The New York Times gives retired lieutenant general James Dubik a platform to do it.
Unlike the Bosnian Croats in 1995 and the Northern Alliance in Afghanistan in 2001, the rebel forces in Libya are too disorganized to take advantage of NATO air support. To give them a fighting chance, NATO must put military advisers and combat air controllers on the ground — not just British, French and Italian, but also a small number of American ones.
These advisers would help bolster the weak rebel army’s organization and capabilities while ground controllers could mark targets, identify the forward movement of rebel forces, and distinguish civilians from fighters more effectively than pilots can from their cockpits. Such measures are essential, but they would require relaxing the Obama administration’s prohibition on the use of American ground forces.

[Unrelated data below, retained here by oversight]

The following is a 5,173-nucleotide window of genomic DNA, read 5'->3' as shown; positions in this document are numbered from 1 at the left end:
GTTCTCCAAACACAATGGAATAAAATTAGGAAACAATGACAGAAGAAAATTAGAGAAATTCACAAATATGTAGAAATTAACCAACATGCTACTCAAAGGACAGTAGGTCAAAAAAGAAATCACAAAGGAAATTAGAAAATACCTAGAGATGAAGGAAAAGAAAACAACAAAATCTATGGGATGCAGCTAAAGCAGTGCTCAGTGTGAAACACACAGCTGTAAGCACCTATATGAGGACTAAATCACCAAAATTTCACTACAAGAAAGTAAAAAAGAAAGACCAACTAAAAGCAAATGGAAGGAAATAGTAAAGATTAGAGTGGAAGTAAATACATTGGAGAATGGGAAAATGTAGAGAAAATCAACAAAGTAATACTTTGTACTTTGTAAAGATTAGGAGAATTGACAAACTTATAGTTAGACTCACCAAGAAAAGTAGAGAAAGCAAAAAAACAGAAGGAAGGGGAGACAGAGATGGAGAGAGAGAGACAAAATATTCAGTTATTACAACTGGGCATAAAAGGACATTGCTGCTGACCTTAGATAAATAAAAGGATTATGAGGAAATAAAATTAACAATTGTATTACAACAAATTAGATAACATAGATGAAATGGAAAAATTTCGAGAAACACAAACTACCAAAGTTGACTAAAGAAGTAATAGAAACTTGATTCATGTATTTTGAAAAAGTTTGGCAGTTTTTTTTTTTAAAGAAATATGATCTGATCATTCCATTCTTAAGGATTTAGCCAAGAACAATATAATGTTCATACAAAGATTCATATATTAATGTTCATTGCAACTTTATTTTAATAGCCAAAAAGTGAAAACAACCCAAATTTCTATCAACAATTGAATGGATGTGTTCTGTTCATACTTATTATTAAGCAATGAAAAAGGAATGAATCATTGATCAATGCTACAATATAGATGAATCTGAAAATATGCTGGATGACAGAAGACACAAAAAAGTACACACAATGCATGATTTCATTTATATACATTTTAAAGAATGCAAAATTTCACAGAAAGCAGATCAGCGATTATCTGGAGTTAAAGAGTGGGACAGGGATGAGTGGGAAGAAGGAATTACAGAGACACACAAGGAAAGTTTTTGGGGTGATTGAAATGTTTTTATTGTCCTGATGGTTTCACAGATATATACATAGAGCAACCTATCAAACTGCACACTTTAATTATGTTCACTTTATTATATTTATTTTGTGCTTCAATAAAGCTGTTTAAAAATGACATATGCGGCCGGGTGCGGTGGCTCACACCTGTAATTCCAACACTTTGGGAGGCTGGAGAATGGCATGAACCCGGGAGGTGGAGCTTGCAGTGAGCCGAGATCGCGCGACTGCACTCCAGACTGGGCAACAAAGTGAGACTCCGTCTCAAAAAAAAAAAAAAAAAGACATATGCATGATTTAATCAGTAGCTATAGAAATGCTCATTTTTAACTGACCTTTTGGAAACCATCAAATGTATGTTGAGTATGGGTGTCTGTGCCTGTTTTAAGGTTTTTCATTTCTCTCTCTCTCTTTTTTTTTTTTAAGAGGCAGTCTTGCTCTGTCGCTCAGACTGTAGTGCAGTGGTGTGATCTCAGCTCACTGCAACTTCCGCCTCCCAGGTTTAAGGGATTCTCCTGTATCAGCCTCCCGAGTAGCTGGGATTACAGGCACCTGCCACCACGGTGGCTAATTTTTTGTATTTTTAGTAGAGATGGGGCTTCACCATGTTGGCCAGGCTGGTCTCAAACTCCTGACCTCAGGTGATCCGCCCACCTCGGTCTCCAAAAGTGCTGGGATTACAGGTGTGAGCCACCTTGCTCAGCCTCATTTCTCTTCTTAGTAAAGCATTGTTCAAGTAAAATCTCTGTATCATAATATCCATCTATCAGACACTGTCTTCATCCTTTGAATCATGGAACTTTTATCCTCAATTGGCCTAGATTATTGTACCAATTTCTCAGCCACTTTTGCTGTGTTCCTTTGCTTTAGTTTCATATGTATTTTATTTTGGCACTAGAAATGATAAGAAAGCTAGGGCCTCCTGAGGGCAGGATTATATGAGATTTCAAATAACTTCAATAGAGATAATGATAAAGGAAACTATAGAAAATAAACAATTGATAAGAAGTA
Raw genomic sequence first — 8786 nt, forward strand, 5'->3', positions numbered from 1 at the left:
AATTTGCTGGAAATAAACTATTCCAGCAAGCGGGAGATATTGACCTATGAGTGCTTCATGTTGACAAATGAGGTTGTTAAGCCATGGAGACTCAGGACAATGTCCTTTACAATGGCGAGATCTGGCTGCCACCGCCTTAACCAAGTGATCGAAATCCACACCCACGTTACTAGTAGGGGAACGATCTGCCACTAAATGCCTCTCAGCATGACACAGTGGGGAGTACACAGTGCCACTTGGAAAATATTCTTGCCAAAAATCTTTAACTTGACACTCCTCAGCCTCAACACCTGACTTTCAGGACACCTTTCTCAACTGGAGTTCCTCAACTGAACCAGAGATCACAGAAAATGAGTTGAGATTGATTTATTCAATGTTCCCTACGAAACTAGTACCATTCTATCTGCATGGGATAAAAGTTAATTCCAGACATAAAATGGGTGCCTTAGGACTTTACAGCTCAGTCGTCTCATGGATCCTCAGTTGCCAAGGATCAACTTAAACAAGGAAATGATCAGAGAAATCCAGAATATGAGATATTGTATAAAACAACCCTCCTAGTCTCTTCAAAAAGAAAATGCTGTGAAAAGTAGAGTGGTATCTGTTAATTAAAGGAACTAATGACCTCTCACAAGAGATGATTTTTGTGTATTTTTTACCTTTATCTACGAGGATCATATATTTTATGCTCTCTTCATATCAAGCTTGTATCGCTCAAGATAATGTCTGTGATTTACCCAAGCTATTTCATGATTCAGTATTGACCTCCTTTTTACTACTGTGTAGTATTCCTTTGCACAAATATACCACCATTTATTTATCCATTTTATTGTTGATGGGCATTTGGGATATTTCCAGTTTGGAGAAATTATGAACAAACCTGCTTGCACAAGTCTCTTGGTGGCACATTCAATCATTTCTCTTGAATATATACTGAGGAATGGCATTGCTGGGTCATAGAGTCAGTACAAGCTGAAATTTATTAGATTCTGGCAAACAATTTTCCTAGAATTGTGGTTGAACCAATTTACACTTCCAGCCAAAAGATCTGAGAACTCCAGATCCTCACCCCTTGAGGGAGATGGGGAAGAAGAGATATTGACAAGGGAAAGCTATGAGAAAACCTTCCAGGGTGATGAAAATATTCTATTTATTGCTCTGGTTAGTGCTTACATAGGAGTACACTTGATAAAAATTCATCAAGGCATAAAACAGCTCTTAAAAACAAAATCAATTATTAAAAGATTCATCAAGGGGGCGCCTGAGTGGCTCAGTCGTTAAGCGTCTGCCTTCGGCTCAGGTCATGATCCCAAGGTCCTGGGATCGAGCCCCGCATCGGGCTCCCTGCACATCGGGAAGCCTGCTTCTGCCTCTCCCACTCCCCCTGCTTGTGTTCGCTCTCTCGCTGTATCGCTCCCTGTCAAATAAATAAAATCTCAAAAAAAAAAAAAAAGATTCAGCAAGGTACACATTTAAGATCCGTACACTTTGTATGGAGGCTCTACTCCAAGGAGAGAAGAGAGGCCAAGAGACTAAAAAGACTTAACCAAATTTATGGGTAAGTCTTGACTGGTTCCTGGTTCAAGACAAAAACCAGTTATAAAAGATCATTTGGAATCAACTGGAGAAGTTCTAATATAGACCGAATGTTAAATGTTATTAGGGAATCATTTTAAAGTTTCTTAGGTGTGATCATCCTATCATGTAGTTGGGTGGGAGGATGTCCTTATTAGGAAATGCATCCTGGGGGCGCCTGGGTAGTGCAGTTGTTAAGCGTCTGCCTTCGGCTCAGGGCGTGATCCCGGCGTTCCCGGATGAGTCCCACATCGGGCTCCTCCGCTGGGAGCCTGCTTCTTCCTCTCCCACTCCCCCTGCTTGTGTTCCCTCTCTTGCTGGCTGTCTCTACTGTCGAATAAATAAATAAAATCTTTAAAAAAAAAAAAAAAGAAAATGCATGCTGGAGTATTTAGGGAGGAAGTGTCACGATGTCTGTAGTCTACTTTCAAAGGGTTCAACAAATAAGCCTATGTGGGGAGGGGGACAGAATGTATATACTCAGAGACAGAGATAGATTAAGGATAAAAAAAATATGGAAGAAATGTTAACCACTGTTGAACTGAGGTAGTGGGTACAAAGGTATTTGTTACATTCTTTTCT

This course of action would not defeat Colonel Qaddafi’s forces overnight, but it would put far more pressure on his regime and potentially protect more civilians in more of the country. If Colonel Qaddafi falls, the United States and NATO will have a responsibility to help shape the postwar order, including providing security to prevent a liberated Libya from sinking into chaos.
But why? Oh, right. Because we’re already in it, but not yet in it to win it. “The charade is over: America has intervened in a civil war with the de facto aim of regime change in Libya,” writes Dubik. “Washington must now accept that decision and face its consequences.”
Don’t tell me you didn’t see this coming. Dubik could have written this column back when the bombing first started and asked the Times to sit on it for a month. Of course the United States and NATO’s initial military commitment would be barely enough to force a stalemate in Libya. And of course the minute that stalemate became the new status quo our most serious publications would begin running op-eds encouraging the United States to put boots on the ground.
Will we? I hope not, for so many reasons. But I didn’t think we were going to bomb Libya in the first place, and we did. This is the logical next step.
If and when it happens, I wonder what we’ll hear from the folks who actually believed Obama’s promise of a limited engagement. “He lied to us?” Well, maybe. But I suspect he believed, just as they did. The worst lie was the one they told themselves.